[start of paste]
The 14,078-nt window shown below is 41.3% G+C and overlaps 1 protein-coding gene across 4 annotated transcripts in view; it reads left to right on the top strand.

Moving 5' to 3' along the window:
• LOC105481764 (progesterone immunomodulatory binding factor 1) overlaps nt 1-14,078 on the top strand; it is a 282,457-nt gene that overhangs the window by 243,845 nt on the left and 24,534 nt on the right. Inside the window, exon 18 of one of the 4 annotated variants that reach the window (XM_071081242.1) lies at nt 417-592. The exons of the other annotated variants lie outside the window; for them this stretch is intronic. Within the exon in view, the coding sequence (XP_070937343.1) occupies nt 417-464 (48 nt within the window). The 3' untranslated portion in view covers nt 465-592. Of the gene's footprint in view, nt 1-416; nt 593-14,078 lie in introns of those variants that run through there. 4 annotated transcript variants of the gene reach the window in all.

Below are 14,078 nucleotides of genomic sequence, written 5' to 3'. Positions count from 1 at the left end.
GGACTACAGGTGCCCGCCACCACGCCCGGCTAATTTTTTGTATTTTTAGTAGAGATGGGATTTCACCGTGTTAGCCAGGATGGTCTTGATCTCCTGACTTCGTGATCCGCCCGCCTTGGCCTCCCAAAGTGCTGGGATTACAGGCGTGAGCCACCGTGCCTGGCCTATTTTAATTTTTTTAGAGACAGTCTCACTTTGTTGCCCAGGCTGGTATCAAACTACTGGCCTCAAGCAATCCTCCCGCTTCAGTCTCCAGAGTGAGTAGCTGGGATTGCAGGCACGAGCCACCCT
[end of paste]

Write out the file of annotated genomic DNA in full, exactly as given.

The 14,078-nt window shown below is 41.3% G+C and overlaps 1 protein-coding gene across 4 annotated transcripts in view; it reads left to right on the top strand.

Moving 5' to 3' along the window:
• LOC105481764 (progesterone immunomodulatory binding factor 1) overlaps nt 1-14,078 on the top strand; it is a 282,457-nt gene that overhangs the window by 243,845 nt on the left and 24,534 nt on the right. Inside the window, exon 18 of one of the 4 annotated variants that reach the window (XM_071081242.1) lies at nt 417-592. The exons of the other annotated variants lie outside the window; for them this stretch is intronic. Within the exon in view, the coding sequence (XP_070937343.1) occupies nt 417-464 (48 nt within the window). The 3' untranslated portion in view covers nt 465-592. Of the gene's footprint in view, nt 1-416; nt 593-14,078 lie in introns of those variants that run through there. 4 annotated transcript variants of the gene reach the window in all.

Below are 14,078 nucleotides of genomic sequence, written 5' to 3'. Positions count from 1 at the left end.
GGACTACAGGTGCCCGCCACCACGCCCGGCTAATTTTTTGTATTTTTAGTAGAGATGGGATTTCACCGTGTTAGCCAGGATGGTCTTGATCTCCTGACTTCGTGATCCGCCCGCCTTGGCCTCCCAAAGTGCTGGGATTACAGGCGTGAGCCACCGTGCCTGGCCTATTTTAATTTTTTTAGAGACAGTCTCACTTTGTTGCCCAGGCTGGTATCAAACTACTGGCCTCAAGCAATCCTCCCGCTTCAGTCTCCAGAGTGAGTAGCTGGGATTGCAGGCACGAGCCACCCT